Re: Use and Occupany problem - please read - Posted by phil fernandez
Posted by phil fernandez on March 16, 2002 at 09:09:48:
In my state you need to obtain a "certificate of occupancy " in order to pass clear title. This CO has to be granted by the city the property is located in verifying things like septic/sewer complies with state environmental laws, property adhers to local zoning as far as the number of units allowed etc. Your state I’m sure is a bit different.
Bottom line is, do you want to make the seller’s problems your problem. Also are these problems correctable and at what cost are they correctable at. In a situation like this due diligence on your part should be the top priority. Now saying all that perhaps the problems are solvable, but you will want to be compensated for solving them, perhaps in the form of a lower price or better terms or both from the seller. Your first stop should be with the building inspector and city zoning guy to find out specifically what will have to be done in order to get your use and occupancy certificate.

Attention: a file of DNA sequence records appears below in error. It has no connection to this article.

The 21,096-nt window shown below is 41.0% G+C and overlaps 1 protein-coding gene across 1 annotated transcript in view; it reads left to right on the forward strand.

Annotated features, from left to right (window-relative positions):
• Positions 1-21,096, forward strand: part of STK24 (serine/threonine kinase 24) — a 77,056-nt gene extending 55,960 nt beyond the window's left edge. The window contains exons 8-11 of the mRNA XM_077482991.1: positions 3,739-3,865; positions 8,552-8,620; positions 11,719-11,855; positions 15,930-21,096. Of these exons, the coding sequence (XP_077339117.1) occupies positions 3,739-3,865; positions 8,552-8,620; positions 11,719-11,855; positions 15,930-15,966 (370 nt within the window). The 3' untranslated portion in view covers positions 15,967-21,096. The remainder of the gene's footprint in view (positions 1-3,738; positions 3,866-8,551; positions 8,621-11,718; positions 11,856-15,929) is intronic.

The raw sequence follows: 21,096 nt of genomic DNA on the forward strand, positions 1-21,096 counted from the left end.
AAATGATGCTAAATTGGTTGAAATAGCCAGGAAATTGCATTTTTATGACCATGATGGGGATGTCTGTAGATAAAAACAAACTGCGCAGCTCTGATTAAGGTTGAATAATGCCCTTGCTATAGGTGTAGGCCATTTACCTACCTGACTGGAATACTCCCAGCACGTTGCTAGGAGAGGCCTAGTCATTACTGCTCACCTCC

Now on to the bad tenant that will have to be evicted. Eviction is a long frustration thing. In my state it can take up to 4 months or longer. And as you say you might be dealing with a " professional tenant ". Again if you are required to do the eviction after you take title to the property you should be compensated by the seller for your time, agrrevation and trouble.
All this takes time and money. Especially if this is your first deal I’d take the sure road. Put into your purchase and sale agreement that you only close after the seller has legally evicted the tenant and after he has received his " use and occupancy " permit. There are too many other properties out there for you to buy to get bogged down on one like this.
At least that’s my take. Good luck.